Two headlines caught my attention this week, both about animals attacking children. One article went into the details of the attack, how an infant was attacked in his home, had a finger bitten off which was then re-attached by surgeons and there are still doubts over whether he will regain use of his hand. The other was a much shorter article about a toddler being attacked in the street and suffered severe facial injuries.
The former made national headlines with follow up articles and politicians demanding action to prevent a similar incident happening again while the latter is confined to history, no one is interested in reporting on how she is recovering. What is the difference? The former attack was by a wild fox (vulpine vulpine) and the latter by a domestic dog.
Boris Johnson, the Mayor of London, has called on action to curb the number of foxes living in the city: a cull by any other name. But why not the same outcry and demands for culling pet dogs? The answer may well be related to the fact that the estimated 8 million pet dogs make their home in almost one in four UK households. That is a lot of people to speak up for them, stopping politicians taking knee-jerk action. The foxes only have a few of us tree huggers and Brian May (@DrBrianMay: On Bri's Soapbox) to speak up for them.
According to NHS data, 6,450 people were treated in hospital in the year to the end of April 2012 for dog bites or strikes. In contrast, prior to this most recent case, five people have been hurt in four fox attacks since 2002. There are about thirty times more dogs than foxes but this does not account for the far higher attack rate, especially when dog owners have a responsibility for their behaviour. Further, unlike dogs, there have been no reports of foxes killing people. Dogs are therefore a much more dangerous than foxes. I am absolutely not suggesting a cull of pet dogs but this would do more to protect people than a fox cull.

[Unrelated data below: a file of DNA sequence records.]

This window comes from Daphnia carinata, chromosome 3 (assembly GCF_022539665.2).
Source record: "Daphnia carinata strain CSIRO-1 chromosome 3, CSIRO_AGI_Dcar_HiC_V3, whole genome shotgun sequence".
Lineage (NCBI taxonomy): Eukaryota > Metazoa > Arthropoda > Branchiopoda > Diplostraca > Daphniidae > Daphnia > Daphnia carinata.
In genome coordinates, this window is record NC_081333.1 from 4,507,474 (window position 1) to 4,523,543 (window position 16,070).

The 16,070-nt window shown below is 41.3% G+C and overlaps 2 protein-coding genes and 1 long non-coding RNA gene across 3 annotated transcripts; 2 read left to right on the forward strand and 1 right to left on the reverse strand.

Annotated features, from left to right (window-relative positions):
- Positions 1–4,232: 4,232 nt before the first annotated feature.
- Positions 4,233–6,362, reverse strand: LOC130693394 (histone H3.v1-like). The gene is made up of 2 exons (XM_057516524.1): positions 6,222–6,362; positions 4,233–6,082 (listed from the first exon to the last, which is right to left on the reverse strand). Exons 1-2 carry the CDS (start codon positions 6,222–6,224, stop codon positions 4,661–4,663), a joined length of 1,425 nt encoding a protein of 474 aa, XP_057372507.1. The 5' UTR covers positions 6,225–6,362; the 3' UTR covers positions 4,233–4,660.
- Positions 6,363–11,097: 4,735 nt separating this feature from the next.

Before concluding whether foxes are the villains or are unfairly vilified, it is worth considering why more than 1 in 8 foxes live on our towns and cities. On the one hand, pressures on their habitat has driven then out of the countryside and on the other hand, our urban spaces provide an attractive habitat. Urban sprawl has paved over the countryside over the past fifty or sixty years and changes in agricultural practices led to less attractive habitats over a similar period.
The same urban sprawl provides an attractive new habitat in many respects: there is plenty of cover in gardens - under bushes and hedges, behind sheds and so on - and thanks to our wasteful and untidy habits, plenty of opportunities to scavenge food. The only down side is the presence of noisy people.
In summary, we took over their homes, invited them back in and on the rare occasion when there is conflict they are depicted as the villain. The evidence shows that they are much less of a danger to infants than domestic pets, no danger at all to older children and adults. They try to avoid contact with humans and would run away unless cornered or protecting their young.
Vulpine Vulpine is not the villain but unfairly and wrongly vilified to sell a few papers and score political points.
Related Post: The Hunt, On illegal fox hunting